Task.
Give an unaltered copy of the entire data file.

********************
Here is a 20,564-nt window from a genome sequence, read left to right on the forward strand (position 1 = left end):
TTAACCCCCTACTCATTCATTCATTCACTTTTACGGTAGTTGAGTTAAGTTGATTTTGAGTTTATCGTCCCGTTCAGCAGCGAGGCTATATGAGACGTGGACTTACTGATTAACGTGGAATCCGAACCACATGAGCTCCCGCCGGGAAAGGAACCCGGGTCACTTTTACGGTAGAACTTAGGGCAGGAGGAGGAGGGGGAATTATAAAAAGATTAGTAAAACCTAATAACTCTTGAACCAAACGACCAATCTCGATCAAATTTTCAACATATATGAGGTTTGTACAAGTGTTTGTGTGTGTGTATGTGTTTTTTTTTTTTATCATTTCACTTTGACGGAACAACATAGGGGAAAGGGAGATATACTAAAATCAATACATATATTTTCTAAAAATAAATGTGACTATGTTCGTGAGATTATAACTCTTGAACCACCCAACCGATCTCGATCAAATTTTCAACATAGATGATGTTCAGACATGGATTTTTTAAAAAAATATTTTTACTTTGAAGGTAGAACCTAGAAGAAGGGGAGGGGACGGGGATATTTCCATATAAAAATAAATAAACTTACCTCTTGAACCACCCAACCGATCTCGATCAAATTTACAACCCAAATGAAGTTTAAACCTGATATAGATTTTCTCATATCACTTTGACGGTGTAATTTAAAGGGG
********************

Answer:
Here is a 20,564-nt window from a genome sequence, read left to right on the forward strand (position 1 = left end):
TTAACCCCCTACTCATTCATTCATTCACTTTTACGGTAGTTGAGTTAAGTTGATTTTGAGTTTATCGTCCCGTTCAGCAGCGAGGCTATATGAGACGTGGACTTACTGATTAACGTGGAATCCGAACCACATGAGCTCCCGCCGGGAAAGGAACCCGGGTCACTTTTACGGTAGAACTTAGGGCAGGAGGAGGAGGGGGAATTATAAAAAGATTAGTAAAACCTAATAACTCTTGAACCAAACGACCAATCTCGATCAAATTTTCAACATATATGAGGTTTGTACAAGTGTTTGTGTGTGTGTATGTGTTTTTTTTTTTTATCATTTCACTTTGACGGAACAACATAGGGGAAAGGGAGATATACTAAAATCAATACATATATTTTCTAAAAATAAATGTGACTATGTTCGTGAGATTATAACTCTTGAACCACCCAACCGATCTCGATCAAATTTTCAACATAGATGATGTTCAGACATGGATTTTTTAAAAAAATATTTTTACTTTGAAGGTAGAACCTAGAAGAAGGGGAGGGGACGGGGATATTTCCATATAAAAATAAATAAACTTACCTCTTGAACCACCCAACCGATCTCGATCAAATTTACAACCCAAATGAAGTTTAAACCTGATATAGATTTTCTCATATCACTTTGACGGTGTAATTTAAAGGGG